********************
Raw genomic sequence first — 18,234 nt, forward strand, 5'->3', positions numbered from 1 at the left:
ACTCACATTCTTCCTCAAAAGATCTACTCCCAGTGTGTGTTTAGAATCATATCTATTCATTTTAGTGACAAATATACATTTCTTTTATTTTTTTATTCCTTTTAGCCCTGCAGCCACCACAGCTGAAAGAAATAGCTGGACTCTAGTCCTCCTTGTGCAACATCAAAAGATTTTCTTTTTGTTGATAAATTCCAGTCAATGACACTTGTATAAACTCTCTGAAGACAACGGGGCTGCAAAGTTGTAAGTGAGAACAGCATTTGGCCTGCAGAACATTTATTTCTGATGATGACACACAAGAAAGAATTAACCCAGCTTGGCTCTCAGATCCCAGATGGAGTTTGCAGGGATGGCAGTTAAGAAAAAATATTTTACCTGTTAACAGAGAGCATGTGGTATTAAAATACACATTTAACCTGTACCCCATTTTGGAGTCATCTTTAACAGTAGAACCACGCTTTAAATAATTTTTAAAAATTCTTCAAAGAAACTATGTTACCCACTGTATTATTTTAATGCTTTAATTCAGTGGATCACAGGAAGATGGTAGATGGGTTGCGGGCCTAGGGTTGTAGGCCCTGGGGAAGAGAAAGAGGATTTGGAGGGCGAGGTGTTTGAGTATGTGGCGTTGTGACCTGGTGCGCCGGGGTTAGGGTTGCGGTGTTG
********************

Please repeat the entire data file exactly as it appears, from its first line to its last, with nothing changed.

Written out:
Raw genomic sequence first — 18,234 nt, forward strand, 5'->3', positions numbered from 1 at the left:
ACTCACATTCTTCCTCAAAAGATCTACTCCCAGTGTGTGTTTAGAATCATATCTATTCATTTTAGTGACAAATATACATTTCTTTTATTTTTTTATTCCTTTTAGCCCTGCAGCCACCACAGCTGAAAGAAATAGCTGGACTCTAGTCCTCCTTGTGCAACATCAAAAGATTTTCTTTTTGTTGATAAATTCCAGTCAATGACACTTGTATAAACTCTCTGAAGACAACGGGGCTGCAAAGTTGTAAGTGAGAACAGCATTTGGCCTGCAGAACATTTATTTCTGATGATGACACACAAGAAAGAATTAACCCAGCTTGGCTCTCAGATCCCAGATGGAGTTTGCAGGGATGGCAGTTAAGAAAAAATATTTTACCTGTTAACAGAGAGCATGTGGTATTAAAATACACATTTAACCTGTACCCCATTTTGGAGTCATCTTTAACAGTAGAACCACGCTTTAAATAATTTTTAAAAATTCTTCAAAGAAACTATGTTACCCACTGTATTATTTTAATGCTTTAATTCAGTGGATCACAGGAAGATGGTAGATGGGTTGCGGGCCTAGGGTTGTAGGCCCTGGGGAAGAGAAAGAGGATTTGGAGGGCGAGGTGTTTGAGTATGTGGCGTTGTGACCTGGTGCGCCGGGGTTAGGGTTGCGGTGTTG